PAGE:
Patients urged not to delay medical care
Staff Writer | April 29, 2020 11:20 PM
MOSES LAKE — The COVID-19 outbreak is having an impact on patients who don’t have the virus. Some people who need medical treatment are delaying that treatment due to concerns about the virus, according to local hospital officials.
Jan Sternberg, director of nursing at Samaritan Healthcare, said it’s a statewide phenomenon.
“Patients we are seeing seem to be sicker, because they are delaying their care,” Sternberg said. “Other (medical facilities) are seeing it as well.”
“We have seen that in some instances. And it’s concerning,” said Glenda Bishop, CEO of Quincy Valley Medical Center.
The pandemic has made some people think twice about going to the hospital or clinic.
Gov. Jay Inslee issued orders in late March limiting the services that medical facilities can provide. Hospitals are required to delay what state officials have classified as elective surgeries, and medical facilities cannot provide services that the state classifies as non-essential.
In addition, patients “are fearful,” in spite of precautions that are being taken or that they may not know about, Sternberg said.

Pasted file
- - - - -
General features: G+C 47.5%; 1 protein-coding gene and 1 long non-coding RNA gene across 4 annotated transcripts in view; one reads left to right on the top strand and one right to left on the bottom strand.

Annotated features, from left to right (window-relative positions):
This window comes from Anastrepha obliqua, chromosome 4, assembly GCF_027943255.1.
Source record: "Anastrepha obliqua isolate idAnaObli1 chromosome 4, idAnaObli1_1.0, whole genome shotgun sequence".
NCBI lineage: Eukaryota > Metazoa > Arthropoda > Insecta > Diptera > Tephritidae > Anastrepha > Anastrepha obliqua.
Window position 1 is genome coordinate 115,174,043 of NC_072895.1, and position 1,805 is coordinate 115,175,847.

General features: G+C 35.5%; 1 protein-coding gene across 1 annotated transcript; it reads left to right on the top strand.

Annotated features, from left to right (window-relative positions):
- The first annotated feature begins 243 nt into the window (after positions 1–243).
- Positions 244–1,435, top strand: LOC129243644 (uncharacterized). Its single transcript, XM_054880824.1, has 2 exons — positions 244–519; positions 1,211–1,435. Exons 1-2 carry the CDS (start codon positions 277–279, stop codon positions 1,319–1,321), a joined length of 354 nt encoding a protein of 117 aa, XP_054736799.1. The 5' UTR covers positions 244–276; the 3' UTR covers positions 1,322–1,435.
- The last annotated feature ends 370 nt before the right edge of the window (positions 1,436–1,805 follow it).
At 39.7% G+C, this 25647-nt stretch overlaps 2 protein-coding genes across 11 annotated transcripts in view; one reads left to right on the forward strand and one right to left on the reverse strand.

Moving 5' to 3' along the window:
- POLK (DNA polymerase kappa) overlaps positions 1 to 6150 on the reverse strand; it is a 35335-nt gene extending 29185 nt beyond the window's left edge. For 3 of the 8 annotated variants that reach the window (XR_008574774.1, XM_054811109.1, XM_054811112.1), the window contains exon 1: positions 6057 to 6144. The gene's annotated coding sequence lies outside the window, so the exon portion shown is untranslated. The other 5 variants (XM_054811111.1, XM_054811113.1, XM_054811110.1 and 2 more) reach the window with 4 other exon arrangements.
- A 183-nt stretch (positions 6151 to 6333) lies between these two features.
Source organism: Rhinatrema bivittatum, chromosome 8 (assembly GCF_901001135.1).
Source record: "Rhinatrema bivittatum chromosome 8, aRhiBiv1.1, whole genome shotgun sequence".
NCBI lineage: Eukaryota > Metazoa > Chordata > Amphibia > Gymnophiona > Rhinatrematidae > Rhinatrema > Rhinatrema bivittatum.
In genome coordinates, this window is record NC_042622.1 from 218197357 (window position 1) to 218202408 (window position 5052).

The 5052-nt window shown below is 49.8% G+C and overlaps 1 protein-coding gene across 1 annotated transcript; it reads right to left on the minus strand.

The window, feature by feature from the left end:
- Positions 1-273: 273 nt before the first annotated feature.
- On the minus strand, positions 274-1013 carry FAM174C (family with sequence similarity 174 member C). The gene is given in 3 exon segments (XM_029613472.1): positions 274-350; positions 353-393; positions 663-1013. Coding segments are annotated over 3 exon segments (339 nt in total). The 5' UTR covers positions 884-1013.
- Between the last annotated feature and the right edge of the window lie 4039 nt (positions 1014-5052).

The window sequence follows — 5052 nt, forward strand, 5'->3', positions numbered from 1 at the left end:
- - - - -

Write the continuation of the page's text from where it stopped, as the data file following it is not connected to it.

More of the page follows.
Patients do have options, even if they don’t want to go to a medical facility.
“We do not want people to put off care,” Sternberg said.
Similarly, Bishop said, “Do not put off seeking care for medical needs.”
People who are feeling sick should contact their medical provider, Sternberg said, and not wait. Telehealth services — consulting with a medical provider remotely by phone or video — have been extended to primary care as part of the statewide response to the pandemic, and patients who need to consult a medical professional may be candidates for a telehealth visit. At Samaritan, clinic staff are contacting patients that fit the at-risk criteria.
But in cases of genuine emergency, patients should go to the emergency room. Samaritan and QVMC have taken precautions to minimize the risk for patients, Sternberg and Bishop said.
Quincy has the highest number of COVID-19 cases in Grant County and had some of the earliest cases of COVID-19 in the county.
“We took early measures,” Bishop said.
The hospital is following the guidelines established by the U.S. Centers for Disease Control and Prevention, which include extensive monitoring of staff. Temperature checks are conducted twice daily for employees, and all employees are asked to wear masks. The hospital is undergoing frequent deep cleanings, and access has been limited to specific entrances.
Samaritan also has twice-daily testing and mask protocols for employees, Sternberg said. Patients coming into Samaritan are evaluated for respiratory illness, and if they show symptoms, they are separated from other patients.
“Everyone that comes in as a patient wears a mask,” Sternberg said. The ER waiting room has been reconfigured to meet the social distancing guidelines, but the ER staff is working to reduce waiting times and treat people as quickly as possible, she said.
Cheryl Schweizer can be reached via email at firstname.lastname@example.org.